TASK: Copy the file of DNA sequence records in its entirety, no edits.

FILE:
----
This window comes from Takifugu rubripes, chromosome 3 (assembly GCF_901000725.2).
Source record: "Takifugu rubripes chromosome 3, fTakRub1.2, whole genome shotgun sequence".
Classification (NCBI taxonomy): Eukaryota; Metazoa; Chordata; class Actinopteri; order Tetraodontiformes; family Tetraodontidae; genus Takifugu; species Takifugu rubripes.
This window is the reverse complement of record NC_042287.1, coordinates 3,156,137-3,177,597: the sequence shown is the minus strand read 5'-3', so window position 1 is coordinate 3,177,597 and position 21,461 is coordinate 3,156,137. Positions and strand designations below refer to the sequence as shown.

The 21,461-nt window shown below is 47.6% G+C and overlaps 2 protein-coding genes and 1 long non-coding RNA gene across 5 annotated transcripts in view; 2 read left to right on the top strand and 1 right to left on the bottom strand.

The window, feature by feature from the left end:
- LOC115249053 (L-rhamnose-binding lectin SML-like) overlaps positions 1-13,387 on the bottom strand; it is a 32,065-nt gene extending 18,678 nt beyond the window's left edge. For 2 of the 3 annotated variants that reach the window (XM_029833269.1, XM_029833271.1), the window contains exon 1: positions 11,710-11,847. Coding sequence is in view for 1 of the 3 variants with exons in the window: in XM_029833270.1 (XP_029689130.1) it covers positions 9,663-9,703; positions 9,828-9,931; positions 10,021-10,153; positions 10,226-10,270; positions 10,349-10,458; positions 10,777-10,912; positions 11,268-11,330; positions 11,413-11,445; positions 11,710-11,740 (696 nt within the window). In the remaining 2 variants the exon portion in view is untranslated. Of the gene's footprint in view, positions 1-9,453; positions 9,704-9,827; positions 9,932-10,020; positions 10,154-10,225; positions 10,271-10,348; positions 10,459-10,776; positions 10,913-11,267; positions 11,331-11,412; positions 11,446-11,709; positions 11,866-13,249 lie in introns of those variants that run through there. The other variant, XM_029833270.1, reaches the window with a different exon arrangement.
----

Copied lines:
This window comes from Takifugu rubripes, chromosome 3 (assembly GCF_901000725.2).
Source record: "Takifugu rubripes chromosome 3, fTakRub1.2, whole genome shotgun sequence".
Classification (NCBI taxonomy): Eukaryota; Metazoa; Chordata; class Actinopteri; order Tetraodontiformes; family Tetraodontidae; genus Takifugu; species Takifugu rubripes.
This window is the reverse complement of record NC_042287.1, coordinates 3,156,137-3,177,597: the sequence shown is the minus strand read 5'-3', so window position 1 is coordinate 3,177,597 and position 21,461 is coordinate 3,156,137. Positions and strand designations below refer to the sequence as shown.

The 21,461-nt window shown below is 47.6% G+C and overlaps 2 protein-coding genes and 1 long non-coding RNA gene across 5 annotated transcripts in view; 2 read left to right on the top strand and 1 right to left on the bottom strand.

The window, feature by feature from the left end:
- LOC115249053 (L-rhamnose-binding lectin SML-like) overlaps positions 1-13,387 on the bottom strand; it is a 32,065-nt gene extending 18,678 nt beyond the window's left edge. For 2 of the 3 annotated variants that reach the window (XM_029833269.1, XM_029833271.1), the window contains exon 1: positions 11,710-11,847. Coding sequence is in view for 1 of the 3 variants with exons in the window: in XM_029833270.1 (XP_029689130.1) it covers positions 9,663-9,703; positions 9,828-9,931; positions 10,021-10,153; positions 10,226-10,270; positions 10,349-10,458; positions 10,777-10,912; positions 11,268-11,330; positions 11,413-11,445; positions 11,710-11,740 (696 nt within the window). In the remaining 2 variants the exon portion in view is untranslated. Of the gene's footprint in view, positions 1-9,453; positions 9,704-9,827; positions 9,932-10,020; positions 10,154-10,225; positions 10,271-10,348; positions 10,459-10,776; positions 10,913-11,267; positions 11,331-11,412; positions 11,446-11,709; positions 11,866-13,249 lie in introns of those variants that run through there. The other variant, XM_029833270.1, reaches the window with a different exon arrangement.